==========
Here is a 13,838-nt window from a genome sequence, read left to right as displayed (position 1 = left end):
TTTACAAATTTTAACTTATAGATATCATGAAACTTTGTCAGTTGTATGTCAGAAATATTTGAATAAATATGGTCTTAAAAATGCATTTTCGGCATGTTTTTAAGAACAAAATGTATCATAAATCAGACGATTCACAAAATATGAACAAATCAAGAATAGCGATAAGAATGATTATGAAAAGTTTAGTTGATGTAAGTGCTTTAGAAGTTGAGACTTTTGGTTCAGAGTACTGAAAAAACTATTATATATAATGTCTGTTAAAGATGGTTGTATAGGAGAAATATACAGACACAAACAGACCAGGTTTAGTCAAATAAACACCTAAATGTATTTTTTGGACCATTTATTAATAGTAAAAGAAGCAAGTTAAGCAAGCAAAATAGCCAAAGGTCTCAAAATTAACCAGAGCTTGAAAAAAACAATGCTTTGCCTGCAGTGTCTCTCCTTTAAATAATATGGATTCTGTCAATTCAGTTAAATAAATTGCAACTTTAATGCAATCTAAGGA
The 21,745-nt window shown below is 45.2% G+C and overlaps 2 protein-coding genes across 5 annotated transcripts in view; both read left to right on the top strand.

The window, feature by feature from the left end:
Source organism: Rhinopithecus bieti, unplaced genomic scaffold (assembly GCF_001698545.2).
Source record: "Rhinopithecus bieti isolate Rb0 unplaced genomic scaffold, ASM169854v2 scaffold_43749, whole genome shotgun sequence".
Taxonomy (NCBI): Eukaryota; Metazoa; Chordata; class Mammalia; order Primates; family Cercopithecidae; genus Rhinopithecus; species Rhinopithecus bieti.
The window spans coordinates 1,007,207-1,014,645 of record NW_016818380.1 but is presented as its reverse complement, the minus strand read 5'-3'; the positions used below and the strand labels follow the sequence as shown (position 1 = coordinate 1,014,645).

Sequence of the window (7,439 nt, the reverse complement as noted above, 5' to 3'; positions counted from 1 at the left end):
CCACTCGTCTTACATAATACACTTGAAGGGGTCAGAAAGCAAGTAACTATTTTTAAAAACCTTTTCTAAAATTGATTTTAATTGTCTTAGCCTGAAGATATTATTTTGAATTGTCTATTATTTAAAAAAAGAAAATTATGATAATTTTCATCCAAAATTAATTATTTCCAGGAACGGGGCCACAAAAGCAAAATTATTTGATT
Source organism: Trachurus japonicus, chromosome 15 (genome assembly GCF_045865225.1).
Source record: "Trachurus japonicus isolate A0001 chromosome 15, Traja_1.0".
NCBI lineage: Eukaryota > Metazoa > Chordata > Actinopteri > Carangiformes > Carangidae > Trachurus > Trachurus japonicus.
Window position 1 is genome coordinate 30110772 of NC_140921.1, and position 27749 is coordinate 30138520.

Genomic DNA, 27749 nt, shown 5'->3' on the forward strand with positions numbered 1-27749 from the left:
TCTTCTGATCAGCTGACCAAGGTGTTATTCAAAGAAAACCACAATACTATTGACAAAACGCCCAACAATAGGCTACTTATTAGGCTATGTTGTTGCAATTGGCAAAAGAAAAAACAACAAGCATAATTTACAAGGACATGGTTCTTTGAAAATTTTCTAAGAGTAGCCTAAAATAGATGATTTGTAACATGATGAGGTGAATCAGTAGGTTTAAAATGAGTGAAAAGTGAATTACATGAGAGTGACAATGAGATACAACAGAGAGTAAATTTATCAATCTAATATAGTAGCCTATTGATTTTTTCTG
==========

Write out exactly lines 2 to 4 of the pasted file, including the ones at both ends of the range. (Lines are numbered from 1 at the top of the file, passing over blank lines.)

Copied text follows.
TTTACAAATTTTAACTTATAGATATCATGAAACTTTGTCAGTTGTATGTCAGAAATATTTGAATAAATATGGTCTTAAAAATGCATTTTCGGCATGTTTTTAAGAACAAAATGTATCATAAATCAGACGATTCACAAAATATGAACAAATCAAGAATAGCGATAAGAATGATTATGAAAAGTTTAGTTGATGTAAGTGCTTTAGAAGTTGAGACTTTTGGTTCAGAGTACTGAAAAAACTATTATATATAATGTCTGTTAAAGATGGTTGTATAGGAGAAATATACAGACACAAACAGACCAGGTTTAGTCAAATAAACACCTAAATGTATTTTTTGGACCATTTATTAATAGTAAAAGAAGCAAGTTAAGCAAGCAAAATAGCCAAAGGTCTCAAAATTAACCAGAGCTTGAAAAAAACAATGCTTTGCCTGCAGTGTCTCTCCTTTAAATAATATGGATTCTGTCAATTCAGTTAAATAAATTGCAACTTTAATGCAATCTAAGGA
The 21,745-nt window shown below is 45.2% G+C and overlaps 2 protein-coding genes across 5 annotated transcripts in view; both read left to right on the top strand.

The window, feature by feature from the left end: